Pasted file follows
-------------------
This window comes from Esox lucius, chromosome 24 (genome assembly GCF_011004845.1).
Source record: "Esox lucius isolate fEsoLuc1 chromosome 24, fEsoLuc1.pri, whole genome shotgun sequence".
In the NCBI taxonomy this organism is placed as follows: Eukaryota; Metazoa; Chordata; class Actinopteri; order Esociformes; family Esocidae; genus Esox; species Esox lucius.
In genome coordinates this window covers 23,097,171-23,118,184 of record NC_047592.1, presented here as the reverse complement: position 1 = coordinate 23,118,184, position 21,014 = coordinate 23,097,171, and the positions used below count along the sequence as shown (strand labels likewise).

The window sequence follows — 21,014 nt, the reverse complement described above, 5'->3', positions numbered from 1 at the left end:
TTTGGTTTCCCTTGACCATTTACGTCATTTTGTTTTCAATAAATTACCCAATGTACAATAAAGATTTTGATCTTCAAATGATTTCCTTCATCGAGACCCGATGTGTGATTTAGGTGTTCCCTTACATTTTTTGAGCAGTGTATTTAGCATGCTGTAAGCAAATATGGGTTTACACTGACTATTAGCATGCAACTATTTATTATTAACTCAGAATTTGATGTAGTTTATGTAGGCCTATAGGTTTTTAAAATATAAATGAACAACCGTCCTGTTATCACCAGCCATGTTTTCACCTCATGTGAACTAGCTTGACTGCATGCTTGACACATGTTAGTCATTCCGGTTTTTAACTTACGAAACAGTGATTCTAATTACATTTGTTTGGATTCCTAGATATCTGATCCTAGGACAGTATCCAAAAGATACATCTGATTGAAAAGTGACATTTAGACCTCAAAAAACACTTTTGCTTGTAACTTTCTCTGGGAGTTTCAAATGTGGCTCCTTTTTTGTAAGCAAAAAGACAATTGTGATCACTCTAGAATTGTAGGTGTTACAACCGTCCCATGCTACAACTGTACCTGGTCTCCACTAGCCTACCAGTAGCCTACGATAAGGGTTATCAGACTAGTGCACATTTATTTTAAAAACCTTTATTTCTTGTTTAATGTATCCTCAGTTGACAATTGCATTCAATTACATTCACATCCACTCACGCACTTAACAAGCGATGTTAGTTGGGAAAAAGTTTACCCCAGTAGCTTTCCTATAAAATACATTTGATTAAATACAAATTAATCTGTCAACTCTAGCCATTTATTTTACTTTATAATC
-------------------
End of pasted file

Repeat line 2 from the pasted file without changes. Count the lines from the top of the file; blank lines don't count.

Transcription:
Source record: "Esox lucius isolate fEsoLuc1 chromosome 24, fEsoLuc1.pri, whole genome shotgun sequence".